Such repetitions of names and stories move across her work. Histories written in circles much like time and weather are recorded in the rings of a tree. It was toward such repetitions and echoes that I listened, and out of them I began to see the shape of How to Carry Water rendered with documentary, spiritual, and mystical sensibilities. Peter Conners, my editor and the publisher of BOA Editions, calls it “listening for Ms. Lucille.” I tried to listen so close I even dreamed of her voice one January morning. It seems not mine to keep but something I should share with you: You’re always whole, she said. Except when you’re dreaming you’re a quarter open.
I tried to walk back through the final selections open as I’d be in a dream, or toward that kind of openness anyway. I listened for what I understood to be repeated resonances and reckonings across her life—the power of words, the loss of her mother, the deaths of the beloveds, the poem as a way to wonder, wonder as a way to live. Abortions. Children. The magic of hands. The violations of hands. Environmental crises and the links between racial violence and the devastation of the environment. The terrible stories of the terrible things we do to one another. I listened and heard something mystical: “the light flaring / behind what has been called / the world … ” I listened for what was strange and mysterious and a quarter open. I listened for what was sharp, clear, and yet prismatic and complex. I heard her, again and again, claim her Ones as the ones in the ground without headstones, the ones ringing like black bells, Black people, Black women people. Clifton says:
study the masters
like my aunt timmie.
it was her iron,
or one like hers,
that smoothed the sheets …
Part of her brilliance is in her ability to name, with specificity, her kin, while also leaving an opening for those outside of the frame of her particular knowing. The words “like” and “or” anchor us in the concrete while pointing us to a knowledge still outside of the poem.
How to Carry Water begins with the poem “5/23/67 RIP.” Written in 1967, it was not published until 2012, in The Collected Poems of Lucille Clifton 1965–2010. I give deep and abiding thanks to the editors Kevin Young and Michael Glaser for the hours and devotion that brought that collection into the world, and out of which How to Carry Water emerges.
In “5/23/67 RIP” Clifton mourns the loss of the great Langston Hughes, writer, activist, and chronicler of Black Life. The poem, dated one day after his death, closes with a lament (“Oh who gone remember now like it was … ”) and in the lines directly above I come to understand that his death also marks Clifton’s eye as she reads even the moon through the veil of her own mourning:
… make the moon look like
a yellow man in a veil
watching the troubled people
running and crying
…..Oh who gone remember now like it was,
The poem is an attempt to remember a community’s loss while simultaneously marking the impossibility of that record ever being precise enough. The decision to begin How to Carry Water here carried a few hopes. I wanted to mark Clifton’s documentary sensibility and a strange, triple-eyed imagery where the moon, for example, looks like a yellow man in a veil, a mourner among mourners, but also watching, like, maybe, a poet. A poet like Langston, a poet like Ms. Lucille.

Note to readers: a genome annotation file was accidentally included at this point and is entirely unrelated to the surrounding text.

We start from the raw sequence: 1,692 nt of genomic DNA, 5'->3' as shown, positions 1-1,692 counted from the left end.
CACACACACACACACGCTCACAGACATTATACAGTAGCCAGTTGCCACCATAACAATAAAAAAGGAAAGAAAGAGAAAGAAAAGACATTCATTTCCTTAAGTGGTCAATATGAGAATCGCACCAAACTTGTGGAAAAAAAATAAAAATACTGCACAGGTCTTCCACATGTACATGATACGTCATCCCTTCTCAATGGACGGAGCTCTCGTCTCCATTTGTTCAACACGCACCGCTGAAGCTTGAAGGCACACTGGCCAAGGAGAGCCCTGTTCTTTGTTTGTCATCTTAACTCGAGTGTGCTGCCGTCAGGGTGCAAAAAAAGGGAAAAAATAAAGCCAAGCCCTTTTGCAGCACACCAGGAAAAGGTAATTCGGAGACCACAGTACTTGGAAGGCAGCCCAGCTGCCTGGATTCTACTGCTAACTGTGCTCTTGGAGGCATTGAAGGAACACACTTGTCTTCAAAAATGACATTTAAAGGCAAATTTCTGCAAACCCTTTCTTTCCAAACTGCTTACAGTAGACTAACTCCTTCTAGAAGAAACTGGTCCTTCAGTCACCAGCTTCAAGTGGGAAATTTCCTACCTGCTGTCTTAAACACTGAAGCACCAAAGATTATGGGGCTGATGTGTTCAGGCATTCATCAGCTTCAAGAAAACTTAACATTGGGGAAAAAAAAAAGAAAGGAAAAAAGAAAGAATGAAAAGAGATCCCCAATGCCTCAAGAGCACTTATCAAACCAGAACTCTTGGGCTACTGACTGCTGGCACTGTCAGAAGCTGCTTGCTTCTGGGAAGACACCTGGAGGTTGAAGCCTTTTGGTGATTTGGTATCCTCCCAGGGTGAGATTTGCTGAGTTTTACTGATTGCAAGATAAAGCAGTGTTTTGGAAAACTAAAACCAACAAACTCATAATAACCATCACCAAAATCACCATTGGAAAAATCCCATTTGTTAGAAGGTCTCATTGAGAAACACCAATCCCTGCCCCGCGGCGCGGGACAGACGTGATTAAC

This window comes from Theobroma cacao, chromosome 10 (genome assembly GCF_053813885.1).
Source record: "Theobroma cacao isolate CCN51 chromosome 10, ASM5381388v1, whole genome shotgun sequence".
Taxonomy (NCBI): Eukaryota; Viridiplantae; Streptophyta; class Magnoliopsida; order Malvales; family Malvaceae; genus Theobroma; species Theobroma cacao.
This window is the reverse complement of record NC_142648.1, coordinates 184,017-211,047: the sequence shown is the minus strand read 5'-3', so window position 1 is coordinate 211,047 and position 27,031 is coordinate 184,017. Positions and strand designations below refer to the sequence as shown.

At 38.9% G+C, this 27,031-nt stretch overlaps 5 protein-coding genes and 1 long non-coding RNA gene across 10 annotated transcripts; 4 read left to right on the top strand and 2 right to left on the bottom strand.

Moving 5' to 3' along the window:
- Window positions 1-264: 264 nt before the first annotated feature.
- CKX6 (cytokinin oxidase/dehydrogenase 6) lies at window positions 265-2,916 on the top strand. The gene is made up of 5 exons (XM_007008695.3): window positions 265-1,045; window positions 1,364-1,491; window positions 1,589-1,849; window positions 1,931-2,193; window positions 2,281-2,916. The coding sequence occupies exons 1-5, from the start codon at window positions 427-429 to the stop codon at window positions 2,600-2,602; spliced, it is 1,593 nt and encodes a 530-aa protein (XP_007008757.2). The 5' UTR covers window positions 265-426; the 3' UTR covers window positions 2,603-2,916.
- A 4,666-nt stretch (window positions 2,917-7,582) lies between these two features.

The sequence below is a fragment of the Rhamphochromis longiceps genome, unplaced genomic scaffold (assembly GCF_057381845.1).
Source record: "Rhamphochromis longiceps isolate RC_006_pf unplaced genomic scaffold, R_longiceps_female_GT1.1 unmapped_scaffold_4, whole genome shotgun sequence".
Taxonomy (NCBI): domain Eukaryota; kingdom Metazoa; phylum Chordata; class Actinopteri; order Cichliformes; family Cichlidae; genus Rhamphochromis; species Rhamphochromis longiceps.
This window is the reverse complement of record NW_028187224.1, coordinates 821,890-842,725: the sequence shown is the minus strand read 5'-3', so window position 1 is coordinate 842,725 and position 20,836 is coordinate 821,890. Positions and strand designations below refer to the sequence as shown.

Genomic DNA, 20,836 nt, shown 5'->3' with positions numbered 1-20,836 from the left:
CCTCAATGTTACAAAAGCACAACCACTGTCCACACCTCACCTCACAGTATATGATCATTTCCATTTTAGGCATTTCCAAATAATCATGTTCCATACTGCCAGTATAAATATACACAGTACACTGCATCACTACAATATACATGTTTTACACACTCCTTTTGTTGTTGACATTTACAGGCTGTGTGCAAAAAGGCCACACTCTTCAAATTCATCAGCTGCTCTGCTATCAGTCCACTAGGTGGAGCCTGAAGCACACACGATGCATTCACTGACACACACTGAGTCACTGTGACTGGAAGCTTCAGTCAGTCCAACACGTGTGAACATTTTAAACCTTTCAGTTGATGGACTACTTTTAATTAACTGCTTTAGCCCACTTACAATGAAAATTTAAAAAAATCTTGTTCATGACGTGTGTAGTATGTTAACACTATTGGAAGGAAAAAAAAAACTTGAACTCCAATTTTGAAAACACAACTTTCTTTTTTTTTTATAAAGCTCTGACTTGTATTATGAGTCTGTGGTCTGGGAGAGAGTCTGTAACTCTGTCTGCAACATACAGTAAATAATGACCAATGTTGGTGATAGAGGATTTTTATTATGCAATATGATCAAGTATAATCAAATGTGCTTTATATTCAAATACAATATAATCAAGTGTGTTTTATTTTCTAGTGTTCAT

How to Carry Water begins with “5/23/67 RIP” and moves chronologically across the work ending with ten previously uncollected poems. Most of these poems my sister-poet Kamilah Aisha Moon and I came upon together while visiting Clifton’s papers at Emory. To see those poems, whose margins were sometimes scribbled with the math of bills and the drawings of children, was to have yet another sense of the hours and breaths by which the poems were made. And to read across her revisions was to also sense the circuitry and pull of her own listening. In “Poem With Rhyme,” for example, she changes: “I have cried, me and my / possible yes … ” to “I have cried, me and my / black yes … ” This change from “possible” to “black” to me revealed a circuitry of association. For Clifton the lineage of “black” is a lineage of possibility.
I revisited those poems again and again to see which, if any, might resonate with the other poems I’d already set aside for How to Carry Water. A few of them, yes, seemed to utterly be a part and so I contacted the publisher and Clifton’s daughters. Now these are the last poems of the book. This said, it is not clear to me when these poems were written. I love that an otherwise chronological organization is troubled by these poems I cannot place in order or time definitively. This, too, seems essential and part of what her work offers. This, too, seems part of what I have been listening for.
Aracelis Girmay is the author of three books of poems, most recently the black maria (BOA Editions, 2016), for which she was a finalist for the Neustadt Prize. She is the editor of How to Carry Water: Selected Poems of Lucille Clifton (2020).
From How to Carry Water: Selected Poems of Lucille Clifton, edited by Aracelis Girmay, published by BOA Editions on September 8, 2020. Copyright © 2020 by Aracelis Girmay. All rights reserved.